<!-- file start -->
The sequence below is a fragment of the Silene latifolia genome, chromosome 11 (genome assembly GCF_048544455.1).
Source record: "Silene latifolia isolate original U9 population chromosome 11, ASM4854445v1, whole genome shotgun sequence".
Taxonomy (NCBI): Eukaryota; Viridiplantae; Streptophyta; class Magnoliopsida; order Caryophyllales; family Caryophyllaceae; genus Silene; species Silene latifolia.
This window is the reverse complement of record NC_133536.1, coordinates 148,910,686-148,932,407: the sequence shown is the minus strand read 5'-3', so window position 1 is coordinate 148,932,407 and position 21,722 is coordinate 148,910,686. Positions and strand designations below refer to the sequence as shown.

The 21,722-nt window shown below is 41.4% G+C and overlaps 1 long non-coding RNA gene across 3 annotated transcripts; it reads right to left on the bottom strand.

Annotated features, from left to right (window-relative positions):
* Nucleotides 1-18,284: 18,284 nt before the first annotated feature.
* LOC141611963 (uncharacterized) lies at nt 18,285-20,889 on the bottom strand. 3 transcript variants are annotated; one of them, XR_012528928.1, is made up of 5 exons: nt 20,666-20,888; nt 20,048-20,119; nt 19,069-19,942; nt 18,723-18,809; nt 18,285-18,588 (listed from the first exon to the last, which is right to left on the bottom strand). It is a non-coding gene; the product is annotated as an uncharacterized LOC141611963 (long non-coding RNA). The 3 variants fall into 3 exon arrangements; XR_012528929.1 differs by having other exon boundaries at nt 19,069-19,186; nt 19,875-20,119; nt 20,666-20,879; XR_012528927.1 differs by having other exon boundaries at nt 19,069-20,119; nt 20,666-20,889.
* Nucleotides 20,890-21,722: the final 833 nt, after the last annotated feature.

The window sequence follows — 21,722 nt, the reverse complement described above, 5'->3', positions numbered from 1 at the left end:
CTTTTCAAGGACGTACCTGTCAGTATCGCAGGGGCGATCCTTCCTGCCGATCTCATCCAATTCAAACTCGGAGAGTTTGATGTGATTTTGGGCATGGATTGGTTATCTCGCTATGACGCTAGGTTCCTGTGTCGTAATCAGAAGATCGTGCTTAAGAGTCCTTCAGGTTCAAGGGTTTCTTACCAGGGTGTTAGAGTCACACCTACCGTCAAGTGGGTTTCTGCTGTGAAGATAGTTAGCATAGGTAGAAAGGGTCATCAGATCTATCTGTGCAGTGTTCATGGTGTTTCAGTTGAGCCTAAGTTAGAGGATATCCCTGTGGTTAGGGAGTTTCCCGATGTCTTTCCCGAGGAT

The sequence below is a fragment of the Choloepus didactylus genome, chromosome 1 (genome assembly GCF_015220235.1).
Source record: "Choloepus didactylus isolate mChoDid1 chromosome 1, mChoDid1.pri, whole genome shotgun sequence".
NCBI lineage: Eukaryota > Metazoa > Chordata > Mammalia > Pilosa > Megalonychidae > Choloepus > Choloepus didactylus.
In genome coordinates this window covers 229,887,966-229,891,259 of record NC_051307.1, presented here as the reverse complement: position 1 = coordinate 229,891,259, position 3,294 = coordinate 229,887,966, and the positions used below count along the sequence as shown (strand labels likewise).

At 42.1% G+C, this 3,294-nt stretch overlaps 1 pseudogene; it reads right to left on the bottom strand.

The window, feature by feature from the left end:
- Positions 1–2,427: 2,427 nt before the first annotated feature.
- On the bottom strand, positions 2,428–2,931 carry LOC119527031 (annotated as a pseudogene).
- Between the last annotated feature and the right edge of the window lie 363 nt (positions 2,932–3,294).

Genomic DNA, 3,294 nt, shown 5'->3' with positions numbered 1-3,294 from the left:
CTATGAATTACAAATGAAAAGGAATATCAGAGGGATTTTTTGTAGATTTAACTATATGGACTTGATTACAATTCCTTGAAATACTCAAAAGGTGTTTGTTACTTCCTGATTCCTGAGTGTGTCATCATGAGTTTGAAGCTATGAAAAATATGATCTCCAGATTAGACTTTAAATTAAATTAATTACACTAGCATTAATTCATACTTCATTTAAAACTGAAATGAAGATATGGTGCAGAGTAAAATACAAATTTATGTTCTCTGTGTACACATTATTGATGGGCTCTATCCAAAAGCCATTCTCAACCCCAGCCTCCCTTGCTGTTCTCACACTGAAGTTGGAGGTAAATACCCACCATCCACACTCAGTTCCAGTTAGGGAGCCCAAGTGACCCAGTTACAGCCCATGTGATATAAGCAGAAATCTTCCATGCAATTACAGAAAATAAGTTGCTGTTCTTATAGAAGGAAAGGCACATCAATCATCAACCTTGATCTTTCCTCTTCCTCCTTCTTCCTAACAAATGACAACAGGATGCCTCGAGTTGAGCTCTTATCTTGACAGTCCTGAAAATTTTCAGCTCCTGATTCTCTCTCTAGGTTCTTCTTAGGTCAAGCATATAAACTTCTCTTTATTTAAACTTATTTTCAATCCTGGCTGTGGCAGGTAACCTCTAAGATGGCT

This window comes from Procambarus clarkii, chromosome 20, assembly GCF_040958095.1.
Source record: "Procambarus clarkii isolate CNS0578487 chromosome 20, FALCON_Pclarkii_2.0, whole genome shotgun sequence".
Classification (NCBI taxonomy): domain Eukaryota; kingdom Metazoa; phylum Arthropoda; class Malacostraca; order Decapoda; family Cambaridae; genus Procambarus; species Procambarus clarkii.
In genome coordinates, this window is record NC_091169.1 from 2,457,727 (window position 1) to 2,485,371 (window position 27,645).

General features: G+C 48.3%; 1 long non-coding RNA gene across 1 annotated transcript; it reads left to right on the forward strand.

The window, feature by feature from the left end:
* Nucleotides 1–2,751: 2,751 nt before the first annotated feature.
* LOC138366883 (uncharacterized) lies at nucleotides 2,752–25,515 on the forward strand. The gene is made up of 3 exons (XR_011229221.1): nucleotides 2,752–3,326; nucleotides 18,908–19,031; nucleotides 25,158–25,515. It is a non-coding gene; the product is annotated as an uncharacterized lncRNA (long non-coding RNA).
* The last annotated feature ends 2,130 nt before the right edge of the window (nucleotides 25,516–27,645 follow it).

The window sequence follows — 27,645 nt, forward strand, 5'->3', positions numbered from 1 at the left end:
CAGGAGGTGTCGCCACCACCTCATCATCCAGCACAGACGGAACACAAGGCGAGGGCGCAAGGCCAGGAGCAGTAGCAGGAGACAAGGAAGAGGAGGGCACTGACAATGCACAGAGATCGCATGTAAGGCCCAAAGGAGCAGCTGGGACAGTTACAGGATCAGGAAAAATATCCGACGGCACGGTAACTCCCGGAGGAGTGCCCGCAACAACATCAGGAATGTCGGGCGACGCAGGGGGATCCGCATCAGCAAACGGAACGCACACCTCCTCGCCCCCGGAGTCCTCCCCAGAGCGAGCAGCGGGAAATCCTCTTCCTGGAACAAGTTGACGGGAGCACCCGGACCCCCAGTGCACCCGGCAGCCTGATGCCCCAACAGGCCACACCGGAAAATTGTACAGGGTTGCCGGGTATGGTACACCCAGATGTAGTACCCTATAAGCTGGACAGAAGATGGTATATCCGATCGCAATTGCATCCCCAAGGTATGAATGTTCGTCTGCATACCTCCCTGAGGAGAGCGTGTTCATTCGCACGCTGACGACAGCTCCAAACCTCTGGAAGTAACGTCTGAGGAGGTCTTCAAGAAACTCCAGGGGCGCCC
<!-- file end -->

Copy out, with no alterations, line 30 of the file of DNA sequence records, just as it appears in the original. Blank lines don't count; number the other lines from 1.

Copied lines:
* LOC138366883 (uncharacterized) lies at nucleotides 2,752–25,515 on the forward strand. The gene is made up of 3 exons (XR_011229221.1): nucleotides 2,752–3,326; nucleotides 18,908–19,031; nucleotides 25,158–25,515. It is a non-coding gene; the product is annotated as an uncharacterized lncRNA (long non-coding RNA).